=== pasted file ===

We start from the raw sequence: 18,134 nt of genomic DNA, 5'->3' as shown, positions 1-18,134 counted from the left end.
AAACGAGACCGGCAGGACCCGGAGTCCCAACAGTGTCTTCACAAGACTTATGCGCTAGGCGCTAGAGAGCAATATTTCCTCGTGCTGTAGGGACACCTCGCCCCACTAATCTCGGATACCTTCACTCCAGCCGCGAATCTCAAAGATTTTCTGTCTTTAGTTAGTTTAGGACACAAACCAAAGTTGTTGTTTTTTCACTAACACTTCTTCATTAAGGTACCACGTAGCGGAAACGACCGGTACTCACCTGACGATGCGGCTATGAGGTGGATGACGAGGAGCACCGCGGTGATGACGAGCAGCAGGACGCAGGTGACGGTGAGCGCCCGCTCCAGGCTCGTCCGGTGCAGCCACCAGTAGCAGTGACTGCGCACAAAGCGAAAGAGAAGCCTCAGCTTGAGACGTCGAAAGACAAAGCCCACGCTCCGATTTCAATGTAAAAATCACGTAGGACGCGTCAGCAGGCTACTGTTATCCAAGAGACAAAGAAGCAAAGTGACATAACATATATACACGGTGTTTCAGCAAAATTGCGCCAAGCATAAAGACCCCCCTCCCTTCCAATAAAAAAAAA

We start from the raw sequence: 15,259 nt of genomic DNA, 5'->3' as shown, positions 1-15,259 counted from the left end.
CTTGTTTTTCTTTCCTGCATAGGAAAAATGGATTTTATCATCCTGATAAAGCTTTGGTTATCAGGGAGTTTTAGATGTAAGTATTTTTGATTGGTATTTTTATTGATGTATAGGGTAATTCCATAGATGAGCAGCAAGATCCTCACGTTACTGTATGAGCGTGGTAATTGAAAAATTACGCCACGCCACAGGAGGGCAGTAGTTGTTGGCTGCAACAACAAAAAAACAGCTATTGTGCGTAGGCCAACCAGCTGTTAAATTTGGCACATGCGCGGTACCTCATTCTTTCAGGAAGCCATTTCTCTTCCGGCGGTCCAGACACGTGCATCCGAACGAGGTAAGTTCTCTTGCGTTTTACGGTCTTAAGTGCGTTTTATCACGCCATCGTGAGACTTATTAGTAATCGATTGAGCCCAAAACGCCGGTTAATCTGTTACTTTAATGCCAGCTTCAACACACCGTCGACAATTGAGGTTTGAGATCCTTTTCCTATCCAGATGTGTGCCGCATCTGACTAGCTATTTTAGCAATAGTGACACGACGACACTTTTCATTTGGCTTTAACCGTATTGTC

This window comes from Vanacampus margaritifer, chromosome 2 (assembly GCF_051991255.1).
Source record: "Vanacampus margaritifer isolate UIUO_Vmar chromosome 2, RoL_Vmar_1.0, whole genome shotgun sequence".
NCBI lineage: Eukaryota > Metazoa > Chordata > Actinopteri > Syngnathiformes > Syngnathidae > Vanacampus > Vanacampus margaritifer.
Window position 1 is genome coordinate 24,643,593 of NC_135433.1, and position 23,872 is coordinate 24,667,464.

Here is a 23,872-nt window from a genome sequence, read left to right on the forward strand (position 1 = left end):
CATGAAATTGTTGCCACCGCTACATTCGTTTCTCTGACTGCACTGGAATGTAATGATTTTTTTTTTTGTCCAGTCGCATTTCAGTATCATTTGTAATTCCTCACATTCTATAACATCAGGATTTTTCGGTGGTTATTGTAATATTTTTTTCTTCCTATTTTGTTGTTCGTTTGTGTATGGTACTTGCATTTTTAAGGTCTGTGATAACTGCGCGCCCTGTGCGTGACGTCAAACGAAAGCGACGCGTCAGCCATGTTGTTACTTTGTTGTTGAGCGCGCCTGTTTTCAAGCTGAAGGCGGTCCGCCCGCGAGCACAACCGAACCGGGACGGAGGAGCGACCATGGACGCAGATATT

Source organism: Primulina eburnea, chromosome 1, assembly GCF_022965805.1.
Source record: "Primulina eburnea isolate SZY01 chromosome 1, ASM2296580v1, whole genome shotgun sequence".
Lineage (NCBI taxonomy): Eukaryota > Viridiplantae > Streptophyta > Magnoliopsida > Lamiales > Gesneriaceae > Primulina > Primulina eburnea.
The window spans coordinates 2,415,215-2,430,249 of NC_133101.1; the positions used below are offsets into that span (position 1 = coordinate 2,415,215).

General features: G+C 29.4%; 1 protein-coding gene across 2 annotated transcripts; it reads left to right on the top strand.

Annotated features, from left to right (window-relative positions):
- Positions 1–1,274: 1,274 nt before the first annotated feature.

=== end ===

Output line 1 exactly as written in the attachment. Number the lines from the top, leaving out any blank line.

We start from the raw sequence: 18,134 nt of genomic DNA, 5'->3' as shown, positions 1-18,134 counted from the left end.